Porsche Macan review - engine, gearbox and technical highlights
Only petrol four-cylinder and V6 options remain, the latter now just the one 2.9-litre unit
The entry-level Porsche Macan uses the same 2-litre, four-cylinder turbocharged engine as before, but with a subtle 20bhp jump in power. Anyone familiar with VW-Group lingo will recognise the EA888 unit, which is found across the Volkswagen empire, but it’s an inherently good engine and makes a suitable starting point in the range. In this application it develops 262bhp at 5000rpm, and there's a meaty 295lb ft of torque available from 1800rpm, so performance is acceptable for something with a Porsche badge.
Step up to the petrol Macan S and things get more interesting. Its new 2.9-litre twin-turbo V6 produces 375bhp and 383lb ft of torque, the latter from 1850rpm. The engine here is a marked step above the four-cylinder in performance, character and response, and feels much more suited to pushing the heavy Macan body along.
At the top of the range is now the GTS, the Turbo given the boot to simplify the range. Like the S, the GTS utilises the 2.9-litre V6, this time tuned to 434bhp, and 406lb ft from 1900 to 5600rpm.
The V6 engine itself is the unit co-developed between Porsche and Audi, so is also found in the RS4 and RS5. As such, it shares that car’s hot-V turbocharger layout, injection system (that’s the Audi bit) and extremely impressive thermal management considering its compact packaging.
All Macan’s utilise a seven-speed PDK twin-clutch auto that shares the similar over-long gearing that blights the Boxster and Cayman. The transmission itself works brilliantly, with shifts that are very smooth, very fast and particularly responsive to the paddles – PDK remains one of the best dual-clutch transmissions on the market.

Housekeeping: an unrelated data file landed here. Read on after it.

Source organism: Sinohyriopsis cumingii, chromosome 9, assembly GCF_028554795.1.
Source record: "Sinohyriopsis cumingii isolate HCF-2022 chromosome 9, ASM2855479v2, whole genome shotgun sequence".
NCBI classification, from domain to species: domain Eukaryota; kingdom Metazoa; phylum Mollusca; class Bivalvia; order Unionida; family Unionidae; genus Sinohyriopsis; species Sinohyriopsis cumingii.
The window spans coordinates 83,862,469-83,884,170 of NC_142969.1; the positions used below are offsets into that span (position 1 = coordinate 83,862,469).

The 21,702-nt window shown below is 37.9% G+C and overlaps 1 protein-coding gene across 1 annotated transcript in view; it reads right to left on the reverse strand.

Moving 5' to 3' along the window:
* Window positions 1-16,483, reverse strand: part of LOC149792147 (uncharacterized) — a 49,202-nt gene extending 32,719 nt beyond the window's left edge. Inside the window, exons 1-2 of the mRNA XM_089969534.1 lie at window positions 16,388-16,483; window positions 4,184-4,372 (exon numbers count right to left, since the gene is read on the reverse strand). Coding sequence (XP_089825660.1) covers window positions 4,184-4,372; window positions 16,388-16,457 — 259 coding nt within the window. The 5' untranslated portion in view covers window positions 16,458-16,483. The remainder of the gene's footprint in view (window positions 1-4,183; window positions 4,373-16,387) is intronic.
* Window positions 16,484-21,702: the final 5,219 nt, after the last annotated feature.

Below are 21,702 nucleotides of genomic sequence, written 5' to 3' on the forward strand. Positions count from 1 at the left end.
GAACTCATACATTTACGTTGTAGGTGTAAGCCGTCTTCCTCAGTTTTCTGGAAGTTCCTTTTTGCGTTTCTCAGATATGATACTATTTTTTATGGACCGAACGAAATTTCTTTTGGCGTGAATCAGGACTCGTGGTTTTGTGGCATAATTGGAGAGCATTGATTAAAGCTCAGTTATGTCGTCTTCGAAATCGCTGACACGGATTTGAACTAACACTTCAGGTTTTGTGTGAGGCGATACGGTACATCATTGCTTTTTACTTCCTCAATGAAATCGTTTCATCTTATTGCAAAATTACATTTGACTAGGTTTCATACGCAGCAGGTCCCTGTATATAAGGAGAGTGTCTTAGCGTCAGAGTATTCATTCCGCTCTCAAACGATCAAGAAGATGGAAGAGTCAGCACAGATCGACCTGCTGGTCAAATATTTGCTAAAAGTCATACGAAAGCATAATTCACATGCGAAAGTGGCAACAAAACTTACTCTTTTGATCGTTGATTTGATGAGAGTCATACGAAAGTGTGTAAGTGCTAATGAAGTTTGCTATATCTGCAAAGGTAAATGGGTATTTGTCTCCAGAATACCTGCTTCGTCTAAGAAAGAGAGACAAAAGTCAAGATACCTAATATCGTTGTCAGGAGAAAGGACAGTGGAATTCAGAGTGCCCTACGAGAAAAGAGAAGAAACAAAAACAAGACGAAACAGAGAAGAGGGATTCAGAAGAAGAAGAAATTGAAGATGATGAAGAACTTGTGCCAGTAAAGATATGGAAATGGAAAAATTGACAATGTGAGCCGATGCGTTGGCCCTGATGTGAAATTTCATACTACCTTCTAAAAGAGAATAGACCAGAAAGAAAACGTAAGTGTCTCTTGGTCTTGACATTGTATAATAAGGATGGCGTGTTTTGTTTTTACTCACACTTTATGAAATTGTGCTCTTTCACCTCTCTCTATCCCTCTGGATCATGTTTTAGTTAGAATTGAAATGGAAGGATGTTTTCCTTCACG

While none of the turbocharged engines has quite the character of one of Porsche’s (increasingly rare) naturally aspirated flat-sixes, it’s hard to argue with the figures they produce, particularly given the size and weight of the Macan. A basic 2-litre Macan is 1845kg, rising to 1960kg for the Macan GTS.
This relatively high weight comes on account of its MLB-Evo chassis, which like the engine is co-developed with Audi. These underpinnings don’t yield a huge array of cars with particularly involving driving experiences, which is why Porsche’s ability to instill some real finesse into the Macan is all the more impressive. One reason for this is the Porsche’s double wishbones at both ends and on the GTS and Turbo, Porsche Active Suspension Management (it’s £816 on the others), with an air-sprung PASM set-up optional at £1860 on the Macan and S, or £1044 on the GTS. Ceramic brakes are also an option, at nearly £5700.